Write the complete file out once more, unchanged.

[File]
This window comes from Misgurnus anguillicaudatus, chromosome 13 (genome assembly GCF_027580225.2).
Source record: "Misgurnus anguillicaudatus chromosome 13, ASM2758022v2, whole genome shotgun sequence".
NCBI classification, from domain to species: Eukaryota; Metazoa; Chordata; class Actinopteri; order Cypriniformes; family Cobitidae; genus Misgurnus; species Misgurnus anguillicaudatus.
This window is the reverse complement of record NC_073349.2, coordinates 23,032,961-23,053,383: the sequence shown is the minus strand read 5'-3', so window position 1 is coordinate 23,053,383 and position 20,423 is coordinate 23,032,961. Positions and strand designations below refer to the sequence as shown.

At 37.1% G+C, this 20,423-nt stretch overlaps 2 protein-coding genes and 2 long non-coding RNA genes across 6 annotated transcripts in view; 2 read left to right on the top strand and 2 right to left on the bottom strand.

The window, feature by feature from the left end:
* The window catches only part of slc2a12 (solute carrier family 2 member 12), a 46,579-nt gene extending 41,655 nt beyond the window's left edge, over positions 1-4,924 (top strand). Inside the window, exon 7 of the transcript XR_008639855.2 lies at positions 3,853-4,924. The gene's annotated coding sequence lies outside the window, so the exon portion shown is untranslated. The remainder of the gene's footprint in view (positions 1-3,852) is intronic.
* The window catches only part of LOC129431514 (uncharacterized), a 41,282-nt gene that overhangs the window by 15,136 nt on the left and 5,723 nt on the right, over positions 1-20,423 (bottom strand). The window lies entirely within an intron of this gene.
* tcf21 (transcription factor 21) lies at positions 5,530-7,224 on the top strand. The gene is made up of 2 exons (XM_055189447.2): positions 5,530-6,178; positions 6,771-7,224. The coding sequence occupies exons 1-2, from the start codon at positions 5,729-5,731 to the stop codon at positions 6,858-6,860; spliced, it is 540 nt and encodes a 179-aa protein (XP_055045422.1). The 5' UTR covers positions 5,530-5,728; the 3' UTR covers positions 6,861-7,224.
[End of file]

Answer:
This window comes from Misgurnus anguillicaudatus, chromosome 13 (genome assembly GCF_027580225.2).
Source record: "Misgurnus anguillicaudatus chromosome 13, ASM2758022v2, whole genome shotgun sequence".
NCBI classification, from domain to species: Eukaryota; Metazoa; Chordata; class Actinopteri; order Cypriniformes; family Cobitidae; genus Misgurnus; species Misgurnus anguillicaudatus.
This window is the reverse complement of record NC_073349.2, coordinates 23,032,961-23,053,383: the sequence shown is the minus strand read 5'-3', so window position 1 is coordinate 23,053,383 and position 20,423 is coordinate 23,032,961. Positions and strand designations below refer to the sequence as shown.

At 37.1% G+C, this 20,423-nt stretch overlaps 2 protein-coding genes and 2 long non-coding RNA genes across 6 annotated transcripts in view; 2 read left to right on the top strand and 2 right to left on the bottom strand.

The window, feature by feature from the left end:
* The window catches only part of slc2a12 (solute carrier family 2 member 12), a 46,579-nt gene extending 41,655 nt beyond the window's left edge, over positions 1-4,924 (top strand). Inside the window, exon 7 of the transcript XR_008639855.2 lies at positions 3,853-4,924. The gene's annotated coding sequence lies outside the window, so the exon portion shown is untranslated. The remainder of the gene's footprint in view (positions 1-3,852) is intronic.
* The window catches only part of LOC129431514 (uncharacterized), a 41,282-nt gene that overhangs the window by 15,136 nt on the left and 5,723 nt on the right, over positions 1-20,423 (bottom strand). The window lies entirely within an intron of this gene.
* tcf21 (transcription factor 21) lies at positions 5,530-7,224 on the top strand. The gene is made up of 2 exons (XM_055189447.2): positions 5,530-6,178; positions 6,771-7,224. The coding sequence occupies exons 1-2, from the start codon at positions 5,729-5,731 to the stop codon at positions 6,858-6,860; spliced, it is 540 nt and encodes a 179-aa protein (XP_055045422.1). The 5' UTR covers positions 5,530-5,728; the 3' UTR covers positions 6,861-7,224.